Julia Laidlaw

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Contributed by this member




  • In many research contexts, sampling simply involves asking for volunteers.
  • Vote counting is a simple but limited method for synthesizing evidence from multiple evaluations and involves comparing the number of positive studies (studies showing benefit) with the number of negative studies (studies showing harm).
  • A network diagram uses a set of nodes and connecting lines to display of how people (or other elements) in a network are connected. It is usually a product of social network analysis.
  • Stacked graphs depict items stacked one on top (column) of the other or side-by-side (bar), differentiated by coloured bars or strips.
  • Intermediate outcomes are identified in a logical model before the final impact. 
  • Geo-tagging is the process of adding geographic information about digital content, within “metadata” tags - including latitude and longitude coordinates, place names and/or other positional data.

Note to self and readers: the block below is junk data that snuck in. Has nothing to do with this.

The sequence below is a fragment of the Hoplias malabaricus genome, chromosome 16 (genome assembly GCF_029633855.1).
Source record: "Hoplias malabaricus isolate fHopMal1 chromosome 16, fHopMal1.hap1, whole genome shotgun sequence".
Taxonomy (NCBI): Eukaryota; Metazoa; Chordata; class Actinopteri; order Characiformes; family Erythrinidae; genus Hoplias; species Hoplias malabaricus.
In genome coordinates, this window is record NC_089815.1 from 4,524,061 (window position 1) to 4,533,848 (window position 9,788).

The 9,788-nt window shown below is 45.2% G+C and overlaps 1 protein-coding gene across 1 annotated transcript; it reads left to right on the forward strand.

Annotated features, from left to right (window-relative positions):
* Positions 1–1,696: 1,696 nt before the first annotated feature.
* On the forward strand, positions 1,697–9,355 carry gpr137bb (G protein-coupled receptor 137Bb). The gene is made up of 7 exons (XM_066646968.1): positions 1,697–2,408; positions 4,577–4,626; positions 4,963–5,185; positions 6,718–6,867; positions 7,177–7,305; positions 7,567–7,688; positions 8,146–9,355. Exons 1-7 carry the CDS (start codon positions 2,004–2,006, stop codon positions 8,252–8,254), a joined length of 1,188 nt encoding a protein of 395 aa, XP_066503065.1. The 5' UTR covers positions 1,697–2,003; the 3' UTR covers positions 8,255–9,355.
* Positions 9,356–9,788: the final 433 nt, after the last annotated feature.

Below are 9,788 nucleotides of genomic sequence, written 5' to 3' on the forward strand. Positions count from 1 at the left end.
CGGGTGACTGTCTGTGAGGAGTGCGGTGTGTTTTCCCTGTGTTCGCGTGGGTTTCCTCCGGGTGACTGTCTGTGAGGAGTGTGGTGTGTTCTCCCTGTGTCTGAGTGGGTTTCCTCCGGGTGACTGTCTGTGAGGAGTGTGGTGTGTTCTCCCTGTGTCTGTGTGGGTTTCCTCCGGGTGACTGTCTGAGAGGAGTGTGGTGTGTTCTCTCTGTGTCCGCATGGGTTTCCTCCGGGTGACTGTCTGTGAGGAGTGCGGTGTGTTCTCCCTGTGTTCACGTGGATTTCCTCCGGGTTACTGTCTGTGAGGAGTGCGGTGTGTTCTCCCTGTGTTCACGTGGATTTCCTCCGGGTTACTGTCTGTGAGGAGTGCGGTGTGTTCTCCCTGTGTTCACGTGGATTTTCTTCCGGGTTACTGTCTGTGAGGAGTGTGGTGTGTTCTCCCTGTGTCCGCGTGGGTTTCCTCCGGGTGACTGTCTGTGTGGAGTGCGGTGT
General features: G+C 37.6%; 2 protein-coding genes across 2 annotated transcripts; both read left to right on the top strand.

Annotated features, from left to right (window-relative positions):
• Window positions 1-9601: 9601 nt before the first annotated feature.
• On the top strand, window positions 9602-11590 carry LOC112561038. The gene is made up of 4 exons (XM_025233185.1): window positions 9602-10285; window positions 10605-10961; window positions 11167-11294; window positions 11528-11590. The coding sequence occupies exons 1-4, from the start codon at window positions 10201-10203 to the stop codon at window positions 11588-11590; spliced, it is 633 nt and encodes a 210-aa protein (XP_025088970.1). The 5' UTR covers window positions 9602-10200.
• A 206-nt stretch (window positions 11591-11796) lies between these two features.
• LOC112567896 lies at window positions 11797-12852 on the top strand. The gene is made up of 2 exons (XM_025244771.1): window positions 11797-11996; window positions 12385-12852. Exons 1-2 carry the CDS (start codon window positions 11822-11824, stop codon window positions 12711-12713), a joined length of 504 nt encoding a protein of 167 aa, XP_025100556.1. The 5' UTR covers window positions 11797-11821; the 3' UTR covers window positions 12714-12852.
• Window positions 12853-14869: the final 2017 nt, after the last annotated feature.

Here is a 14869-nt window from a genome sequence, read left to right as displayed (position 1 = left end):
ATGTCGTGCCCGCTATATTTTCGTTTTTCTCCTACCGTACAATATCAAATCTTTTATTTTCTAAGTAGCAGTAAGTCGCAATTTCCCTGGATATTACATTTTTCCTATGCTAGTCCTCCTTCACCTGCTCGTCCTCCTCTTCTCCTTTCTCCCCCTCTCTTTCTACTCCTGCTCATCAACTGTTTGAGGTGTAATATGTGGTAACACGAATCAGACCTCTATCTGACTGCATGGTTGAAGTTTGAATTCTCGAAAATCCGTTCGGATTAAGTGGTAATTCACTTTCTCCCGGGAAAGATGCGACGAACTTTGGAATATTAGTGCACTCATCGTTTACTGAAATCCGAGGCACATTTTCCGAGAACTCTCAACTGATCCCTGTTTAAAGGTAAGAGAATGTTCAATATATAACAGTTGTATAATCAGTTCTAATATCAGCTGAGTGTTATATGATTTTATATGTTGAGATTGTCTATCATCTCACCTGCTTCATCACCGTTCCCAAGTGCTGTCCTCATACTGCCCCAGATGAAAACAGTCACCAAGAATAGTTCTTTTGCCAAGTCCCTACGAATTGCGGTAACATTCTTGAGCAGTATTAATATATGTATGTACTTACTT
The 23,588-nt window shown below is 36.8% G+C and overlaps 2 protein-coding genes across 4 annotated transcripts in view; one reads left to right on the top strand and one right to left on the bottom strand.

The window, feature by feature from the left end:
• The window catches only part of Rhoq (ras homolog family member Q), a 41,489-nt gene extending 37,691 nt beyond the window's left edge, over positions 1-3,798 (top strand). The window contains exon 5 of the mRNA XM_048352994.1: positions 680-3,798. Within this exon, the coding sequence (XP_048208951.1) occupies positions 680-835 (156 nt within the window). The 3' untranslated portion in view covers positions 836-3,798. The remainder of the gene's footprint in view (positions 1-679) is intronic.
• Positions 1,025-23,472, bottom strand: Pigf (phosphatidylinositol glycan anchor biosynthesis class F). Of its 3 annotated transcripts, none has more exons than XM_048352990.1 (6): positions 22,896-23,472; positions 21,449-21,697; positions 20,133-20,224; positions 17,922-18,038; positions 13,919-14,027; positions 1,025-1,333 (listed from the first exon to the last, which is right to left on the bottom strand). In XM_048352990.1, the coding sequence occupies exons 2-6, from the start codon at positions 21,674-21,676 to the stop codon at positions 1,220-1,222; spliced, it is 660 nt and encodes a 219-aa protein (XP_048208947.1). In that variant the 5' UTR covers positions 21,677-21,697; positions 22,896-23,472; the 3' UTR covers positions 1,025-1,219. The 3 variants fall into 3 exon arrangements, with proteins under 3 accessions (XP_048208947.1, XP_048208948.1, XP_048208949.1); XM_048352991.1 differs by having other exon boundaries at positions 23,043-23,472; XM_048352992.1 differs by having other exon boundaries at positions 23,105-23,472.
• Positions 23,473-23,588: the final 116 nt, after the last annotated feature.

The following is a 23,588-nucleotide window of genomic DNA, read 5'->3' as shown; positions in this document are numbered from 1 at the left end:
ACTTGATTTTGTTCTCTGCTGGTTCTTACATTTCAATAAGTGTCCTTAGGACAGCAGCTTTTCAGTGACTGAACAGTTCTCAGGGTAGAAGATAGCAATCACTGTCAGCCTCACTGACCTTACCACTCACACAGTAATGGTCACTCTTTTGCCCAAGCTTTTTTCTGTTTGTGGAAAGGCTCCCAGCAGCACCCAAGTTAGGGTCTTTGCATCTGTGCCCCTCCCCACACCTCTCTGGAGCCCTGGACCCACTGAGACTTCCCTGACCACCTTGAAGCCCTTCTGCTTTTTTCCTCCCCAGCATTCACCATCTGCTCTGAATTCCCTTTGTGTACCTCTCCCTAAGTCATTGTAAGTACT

• Best evidence synthesis is a synthesis that, like a realist synthesis, draws on a wide range of evidence (including single case studies) and explores the impact of context.
  • Logs, journals and diaries are monitoring tools for recording data over a long period of time.
  • A realist synthesis is the synthesis of a wide range of evidence that seeks to identify underlying causal mechanisms and explore how they work under what conditions, answering the question "what works for whom under what circumstances?" rat
  • A matrix chart shows relationships between two or more variables in a data set in grid format.
  • Process tracing is a case-based approach to causal inference which focuses on the use of clues within a case (causal-process observations, CPOs) to adjudicate between alternative possible explanations. 
  • The Six Thinking Hats method encourages participants to cycle through six different ways of thinking, using the metaphor of wearing different conceptual “hats”.
  • Value for money is a term used in different ways, including as a synonym for cost-effectiveness, and as systematic approach to considering these issues throughout planning and implementation, not only in evaluation.


  • An organisational assessment is a systematic process for obtaining valid information about the performance of an organisation and the factors that affect performance. It differs from other types of evaluations because the assessment focuses on the organisation as the primary unit of analysis.